There is no doubt that the Brabus Roadster Coupe is special and it will go down in the history books for something. Hopefully, as David Yu has previously commented, a modern classic.
However, I fear that the history book entry may read, ‘a surprisingly quick car that grips well and has catastrophically numb steering’.
A good epitaph it is not. When I first acquired the Brabus, I had to re-learn how to drive. All my other cars were front wheel drive and were quite communicative through the steering wheel (despite being Vauxhalls). At low speeds, the Brabus communicates nothing. All the information comes through your eyes and your backside via the seat.
The tyre change following a blow-out on the M1 made the car very twitchy, made even worse by driver overcorrection through the steering. I thought it was just being sensitive and throwing a tantrum because it didn’t like the new tyres.
After a while I got used to the car again but to drive the coupe with enthusiasm requires you to adopt a different ‘sensing’ style. You don’t get that ‘touchy feely’ sensation through the steering wheel, so you become aware of how much lock to put on and feel for the cars reaction through the seat of your pants and using your eyes. Now after 18 months of ownership, I am used to it and could be accused of being ‘over’ confident.
But the confidence is well placed, the car has phenomenal grip in the dry and I just take it for granted that it will stick. However, no matter how it’s driven, the steering remains distinctly mute and you really rely on your inner ear and your butt to tell you when something is going awry. A little more warning would do wonders in smoothly bringing the car back from a ragged edge.
I felt that I couldn’t be the only one suffering with this and figured there had to be a resolution. I did find a potential fix on the Roadster.net forum. I was searching for information about fitting a completely different steering rack like a quick rack but there are no quick racks manufactured for the Smarts. (Please someone correct me if I am wrong).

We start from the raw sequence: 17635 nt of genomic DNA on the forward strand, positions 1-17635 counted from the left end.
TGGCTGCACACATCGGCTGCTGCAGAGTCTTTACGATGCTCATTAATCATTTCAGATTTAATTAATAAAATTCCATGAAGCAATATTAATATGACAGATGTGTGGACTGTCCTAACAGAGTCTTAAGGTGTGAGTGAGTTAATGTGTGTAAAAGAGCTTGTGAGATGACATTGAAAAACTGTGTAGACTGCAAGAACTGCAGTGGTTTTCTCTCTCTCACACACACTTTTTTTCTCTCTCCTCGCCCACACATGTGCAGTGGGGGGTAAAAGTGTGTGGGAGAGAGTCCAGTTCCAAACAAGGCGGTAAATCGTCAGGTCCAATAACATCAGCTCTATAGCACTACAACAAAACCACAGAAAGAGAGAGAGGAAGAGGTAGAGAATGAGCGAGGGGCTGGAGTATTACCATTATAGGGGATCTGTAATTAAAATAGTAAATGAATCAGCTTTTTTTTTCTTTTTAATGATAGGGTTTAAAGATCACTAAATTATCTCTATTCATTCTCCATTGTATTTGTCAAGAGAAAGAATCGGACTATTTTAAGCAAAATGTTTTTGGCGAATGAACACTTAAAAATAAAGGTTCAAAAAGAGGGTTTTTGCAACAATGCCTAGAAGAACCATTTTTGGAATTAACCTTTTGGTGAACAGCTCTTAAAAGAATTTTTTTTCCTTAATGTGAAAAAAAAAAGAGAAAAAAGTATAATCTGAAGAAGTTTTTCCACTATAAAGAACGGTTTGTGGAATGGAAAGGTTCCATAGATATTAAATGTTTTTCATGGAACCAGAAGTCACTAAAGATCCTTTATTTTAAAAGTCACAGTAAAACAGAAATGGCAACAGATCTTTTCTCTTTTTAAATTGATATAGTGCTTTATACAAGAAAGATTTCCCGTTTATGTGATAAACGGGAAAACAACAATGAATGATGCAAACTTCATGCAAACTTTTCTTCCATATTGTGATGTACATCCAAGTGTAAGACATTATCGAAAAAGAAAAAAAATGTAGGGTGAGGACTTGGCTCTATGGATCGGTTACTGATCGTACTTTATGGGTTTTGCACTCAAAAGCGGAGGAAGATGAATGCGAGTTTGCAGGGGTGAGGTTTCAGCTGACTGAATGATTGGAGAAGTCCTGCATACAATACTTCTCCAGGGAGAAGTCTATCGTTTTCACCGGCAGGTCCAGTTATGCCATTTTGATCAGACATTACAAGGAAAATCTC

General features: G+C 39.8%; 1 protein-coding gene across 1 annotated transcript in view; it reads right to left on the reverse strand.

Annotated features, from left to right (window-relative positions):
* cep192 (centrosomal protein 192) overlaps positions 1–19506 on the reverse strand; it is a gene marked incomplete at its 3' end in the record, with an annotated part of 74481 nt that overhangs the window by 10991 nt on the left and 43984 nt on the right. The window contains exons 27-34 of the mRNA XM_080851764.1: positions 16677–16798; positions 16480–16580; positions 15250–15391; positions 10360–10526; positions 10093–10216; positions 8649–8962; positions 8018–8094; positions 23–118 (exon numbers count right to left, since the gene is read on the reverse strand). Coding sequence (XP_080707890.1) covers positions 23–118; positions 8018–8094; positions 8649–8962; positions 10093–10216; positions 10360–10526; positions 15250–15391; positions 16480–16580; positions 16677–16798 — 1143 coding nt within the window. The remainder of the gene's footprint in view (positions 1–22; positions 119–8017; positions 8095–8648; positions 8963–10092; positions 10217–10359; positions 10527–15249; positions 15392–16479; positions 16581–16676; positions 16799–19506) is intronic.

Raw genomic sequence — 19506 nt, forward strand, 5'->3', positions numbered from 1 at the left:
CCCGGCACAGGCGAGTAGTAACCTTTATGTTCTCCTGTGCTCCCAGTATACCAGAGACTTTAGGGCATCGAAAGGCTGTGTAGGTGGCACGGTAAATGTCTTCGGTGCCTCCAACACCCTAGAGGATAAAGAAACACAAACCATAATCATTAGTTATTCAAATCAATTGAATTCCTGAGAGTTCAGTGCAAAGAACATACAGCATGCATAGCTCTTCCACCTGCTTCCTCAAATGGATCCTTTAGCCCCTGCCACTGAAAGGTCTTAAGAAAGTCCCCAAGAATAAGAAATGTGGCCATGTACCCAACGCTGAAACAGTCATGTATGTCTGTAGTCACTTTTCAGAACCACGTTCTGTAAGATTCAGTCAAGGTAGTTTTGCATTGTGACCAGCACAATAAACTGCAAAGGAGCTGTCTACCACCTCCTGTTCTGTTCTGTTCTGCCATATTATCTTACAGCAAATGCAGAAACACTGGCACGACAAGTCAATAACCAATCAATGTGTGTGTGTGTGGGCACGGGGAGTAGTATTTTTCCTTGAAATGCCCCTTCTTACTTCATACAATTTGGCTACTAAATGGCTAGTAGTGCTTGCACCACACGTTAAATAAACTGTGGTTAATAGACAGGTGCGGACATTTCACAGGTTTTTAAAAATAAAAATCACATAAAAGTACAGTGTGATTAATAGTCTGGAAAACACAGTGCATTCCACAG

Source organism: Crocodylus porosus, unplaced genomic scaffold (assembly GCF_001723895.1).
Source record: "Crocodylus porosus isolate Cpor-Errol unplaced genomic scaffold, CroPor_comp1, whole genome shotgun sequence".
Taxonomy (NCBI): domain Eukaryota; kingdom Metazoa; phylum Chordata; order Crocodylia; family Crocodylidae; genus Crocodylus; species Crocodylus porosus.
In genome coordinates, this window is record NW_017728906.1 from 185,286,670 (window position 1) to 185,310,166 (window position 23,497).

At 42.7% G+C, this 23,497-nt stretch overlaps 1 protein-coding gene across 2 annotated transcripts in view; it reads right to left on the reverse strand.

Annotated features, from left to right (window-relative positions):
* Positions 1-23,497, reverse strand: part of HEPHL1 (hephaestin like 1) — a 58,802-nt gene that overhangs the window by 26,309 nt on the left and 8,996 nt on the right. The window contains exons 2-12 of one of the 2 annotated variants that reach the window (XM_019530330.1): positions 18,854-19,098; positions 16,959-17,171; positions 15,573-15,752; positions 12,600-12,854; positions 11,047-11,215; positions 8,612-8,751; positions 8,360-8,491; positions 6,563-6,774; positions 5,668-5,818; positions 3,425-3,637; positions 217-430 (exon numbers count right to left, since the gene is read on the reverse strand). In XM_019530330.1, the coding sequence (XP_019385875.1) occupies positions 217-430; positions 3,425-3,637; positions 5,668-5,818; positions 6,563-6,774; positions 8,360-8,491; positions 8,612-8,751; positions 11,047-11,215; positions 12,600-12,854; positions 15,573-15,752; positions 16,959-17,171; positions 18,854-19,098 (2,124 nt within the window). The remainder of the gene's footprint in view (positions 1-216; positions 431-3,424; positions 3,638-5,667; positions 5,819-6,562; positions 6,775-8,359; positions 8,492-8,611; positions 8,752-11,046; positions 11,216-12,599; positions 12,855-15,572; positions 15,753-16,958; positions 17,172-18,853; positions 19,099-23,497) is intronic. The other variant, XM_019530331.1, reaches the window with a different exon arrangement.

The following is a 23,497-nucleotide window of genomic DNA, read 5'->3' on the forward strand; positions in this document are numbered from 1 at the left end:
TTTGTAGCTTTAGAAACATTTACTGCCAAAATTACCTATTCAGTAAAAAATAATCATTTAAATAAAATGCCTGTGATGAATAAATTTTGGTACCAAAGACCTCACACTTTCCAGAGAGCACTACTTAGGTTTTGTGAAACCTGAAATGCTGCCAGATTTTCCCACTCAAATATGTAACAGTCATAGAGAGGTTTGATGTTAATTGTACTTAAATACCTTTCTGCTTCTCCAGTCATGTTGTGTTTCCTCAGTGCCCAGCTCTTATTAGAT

The main problem causing the numb feel is that the steering is too light. Upon further investigation, the cause is the exceedingly over the top power assisted steering (PAS). So boot out and an adjustment later, the PAS had been reduced.
Elise it is not but the difference was significant. Slow speed manoeuvring requires a little more effort on the steering wheel but I had to re-programme my own senses when it came to cornering as I now had lots of information transmitted through the steering wheel.
There is a piece of road in rural Buckinghamshire, that has been nicknamed ‘The Lanes’ culminating in a 3 mile stretch from the last village until my own turn off for home. The whole road is typical ‘country lane’ but this last stretch has a brilliant combination of sweeping curves, tight corners, rising and falling roads – it’s fantastic (ask Phil James).
The first set of corners is usually a ‘throw it in and wait for the slide’ chicane, not any more! The grip levels were the same and the sliding of the car was communicated as per usual through my derrière but this time I knew how the front of the car was reacting. The rest of this 3-mile piece of motoring nirvana was superlatively enjoyable. For the first time, I could feel the front of the car through my hands and not just using my knowledge of how much to turn the wheel.
My journey home was a thrill; it renewed my enjoyment of the car and made me feel more connected to the driving experience. After I parked up, locked it and walked to my front door, I realised I was grinning in the same manner as when I first drove one.
I’m still grinning now!